PS Audio aspen FR10 Loudspeaker Page 2

Get everything right, and the FR10s offer a seamless presentation across the frequency range. Successfully integrating multiple drive units is never the easiest of tasks, especially when two are planar magnetic and the others are conventional moving-coil types. Fortunately, the FR10s never once gave the impression that I was listening to a few different drivers that just happened to be playing simultaneously. By contrast, PS Audio's 'blending' of its various drivers proves to be truly harmonious.

Taking Aim
The FR10s have a charming openness and spatiality, but I also loved the way this could be fine-tuned by the degree of toe-in. Aim them at the listening seat and the central image solidity is quite uncanny, albeit with a tiny hint of glare from the tweeter firing directly at you. Go wide and the whole soundstage just opens up, but the focus becomes a little more diffuse. You'll want to experiment to strike the preferred balance.

For my room, that balancing point was with the speakers toed in to aim around a foot or so behind my head. In this set-up they created a soundstage that was wide and deep, but also well ordered. Johnny Cash and Willie Nelson's version of 'Ghost Riders In The Sky' [...VH1 Storytellers; American Recordings 3145869522] gave the two singers a vast ambience to work in.

Every breath, string pluck and strike or tap of percussion was clean and focused, while the audience applause was truly vivid.

Grand Designs
It became clear to me very quickly that the FR10s are a compelling companion if you want to have your music presented in a way that properly fills your room. It's easy to forget that – at just over a metre tall and 30cm wide – they really are quite compact. However, they sound considerably bigger than their sleek cabinets would suggest, generating an impressive feeling of scale and authority from a soundstage that's typically 'grand'.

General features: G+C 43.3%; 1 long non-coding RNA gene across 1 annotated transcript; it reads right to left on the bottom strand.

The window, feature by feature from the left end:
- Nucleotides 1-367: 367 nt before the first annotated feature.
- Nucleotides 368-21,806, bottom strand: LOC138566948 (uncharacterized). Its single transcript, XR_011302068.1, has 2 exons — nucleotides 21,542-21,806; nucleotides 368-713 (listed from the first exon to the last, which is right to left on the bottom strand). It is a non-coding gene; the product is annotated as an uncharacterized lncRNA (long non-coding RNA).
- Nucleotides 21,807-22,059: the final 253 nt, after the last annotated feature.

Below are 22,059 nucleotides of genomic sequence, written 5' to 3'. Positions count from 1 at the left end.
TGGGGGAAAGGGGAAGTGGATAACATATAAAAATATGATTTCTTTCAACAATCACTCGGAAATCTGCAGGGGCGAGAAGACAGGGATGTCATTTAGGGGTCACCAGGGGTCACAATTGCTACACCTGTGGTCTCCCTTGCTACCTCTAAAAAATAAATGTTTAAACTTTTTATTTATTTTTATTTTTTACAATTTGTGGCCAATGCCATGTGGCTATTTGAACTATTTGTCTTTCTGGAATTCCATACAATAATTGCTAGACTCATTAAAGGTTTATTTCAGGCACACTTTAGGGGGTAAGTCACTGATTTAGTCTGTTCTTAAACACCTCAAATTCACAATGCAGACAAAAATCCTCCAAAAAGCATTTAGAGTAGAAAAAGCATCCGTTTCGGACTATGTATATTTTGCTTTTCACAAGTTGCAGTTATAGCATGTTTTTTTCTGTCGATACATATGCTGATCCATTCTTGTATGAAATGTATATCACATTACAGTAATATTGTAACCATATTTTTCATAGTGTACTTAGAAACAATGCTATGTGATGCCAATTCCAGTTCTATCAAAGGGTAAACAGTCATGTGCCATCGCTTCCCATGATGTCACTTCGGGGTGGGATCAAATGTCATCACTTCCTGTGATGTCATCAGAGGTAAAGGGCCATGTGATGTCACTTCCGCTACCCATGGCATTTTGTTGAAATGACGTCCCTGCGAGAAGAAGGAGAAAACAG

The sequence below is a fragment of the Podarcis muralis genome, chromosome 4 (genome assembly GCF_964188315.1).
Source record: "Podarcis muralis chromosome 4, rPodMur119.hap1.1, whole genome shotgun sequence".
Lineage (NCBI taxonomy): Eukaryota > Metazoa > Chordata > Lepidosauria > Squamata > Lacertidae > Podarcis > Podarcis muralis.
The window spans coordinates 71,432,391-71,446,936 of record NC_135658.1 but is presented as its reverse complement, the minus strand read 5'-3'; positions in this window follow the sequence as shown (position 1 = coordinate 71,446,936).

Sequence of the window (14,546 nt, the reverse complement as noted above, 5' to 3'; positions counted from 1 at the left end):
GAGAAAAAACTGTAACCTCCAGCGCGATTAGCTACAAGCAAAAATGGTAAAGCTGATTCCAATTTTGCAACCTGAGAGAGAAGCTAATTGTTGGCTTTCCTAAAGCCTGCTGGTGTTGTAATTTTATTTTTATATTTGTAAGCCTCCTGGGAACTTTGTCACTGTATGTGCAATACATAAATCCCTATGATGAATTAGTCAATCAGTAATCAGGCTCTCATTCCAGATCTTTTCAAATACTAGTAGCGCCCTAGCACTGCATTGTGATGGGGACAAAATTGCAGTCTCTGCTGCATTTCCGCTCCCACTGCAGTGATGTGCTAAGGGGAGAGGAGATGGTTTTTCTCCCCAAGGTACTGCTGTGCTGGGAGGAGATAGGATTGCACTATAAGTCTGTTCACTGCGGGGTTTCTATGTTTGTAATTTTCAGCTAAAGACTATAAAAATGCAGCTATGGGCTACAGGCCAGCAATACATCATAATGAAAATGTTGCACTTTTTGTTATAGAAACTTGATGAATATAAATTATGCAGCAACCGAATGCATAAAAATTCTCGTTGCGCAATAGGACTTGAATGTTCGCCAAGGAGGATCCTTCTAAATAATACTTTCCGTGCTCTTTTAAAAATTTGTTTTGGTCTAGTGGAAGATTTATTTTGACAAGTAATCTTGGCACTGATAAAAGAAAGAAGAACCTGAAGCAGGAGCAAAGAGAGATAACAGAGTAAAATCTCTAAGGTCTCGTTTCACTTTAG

This is achieved without favouritism over musical genre or number of performers. Give them a big orchestral piece to work with and the FR10s will fill your listening area with unflappable precision, ensuring nothing important is missed. However, they will also take something simpler and seemingly expand it to ensure you are put right into the heart of the action.


The planar mid and treble drivers crossover at a ‘low’ 1.75kHz but there’s a split at 550Hz that allows for separate bass [bottom left] and mid/treble [bottom right] 4mm input terminals. Three 150x230mm ABRs substantially augment the FR10’s bass output

As a result, stripped-down tracks like Nickel Creek's 'Reasons Why' [Reasons Why: The Very Best; SUG-CD-4022] suddenly became incredibly powerful. Sara Watkins' bluegrass vocals soar during the verses and can cause some loudspeakers to edge into raucousness, but the FR10s took every crescendo in their stride.

Can You Dig It?
As the icing on the cake, the sheer musicality, nuance and finessed imaging of these speakers is underpinned by a bass weight that, again, appears to make a mockery of their compact dimensions. The FR10s dig impressively deep and are more than happy to thunder out a window-rattling performance if required, as evidenced by the solidity and scale they bought to Propellerheads 'Take California' [Decksanddrumsandrockandroll; Wall Of Sound WALL CD015].

That said, they really come into their own when things are softer and more considered. Much as they made me grin when fed something punchy and hard-hitting, on occasion I wished their dual bass driver/triple ABR combination would rein things in just a little. The aggressive synth bass lines on the dance track 'Jumbo' from Underworld's Beaucoup Fish [JBO 1005438] bounded along superbly but the FR10s were slightly casual in applying the brakes. Some low notes or percussive effects, such as the foot-tapping that accompanies Eric Clapton on 'Hey Hey' from his Unplugged LP [Reprise Records 9632-45024-1], failed to stop on the proverbial sixpence.

Richly Deserved
Where the music is inherently more restrained, however, the level of low-end detail, generous weight and enveloping warmth offered by the FR10s is hugely appealing. Relaxed and with my eyes closed, the double bass on the Holly Cole Trio's version of 'I Can See Clearly Now' from Don't Smoke In Bed [Manhattan Records CDP 7811982] seemed right in front of me, its performance deep, rich and deliciously resonant. Add in Miss Cole's exquisite vocals, and I was one very happy listener.

Hi-Fi News Verdict
PS Audio is definitely on a roll with its aspen loudspeaker series. The new FR10 slots comfortably into the range alongside its bigger brothers, promising a big-hearted, ebullient and hugely enjoyable performance across the board. They do need care and time taken in their setup but, once suitably positioned, they reward handsomely, offering a scale and level of authority that belies their compact dimensions.

PS Audio
Boulder, Colorado
Supplied by: Signature Audio Systems, UK
07738 007776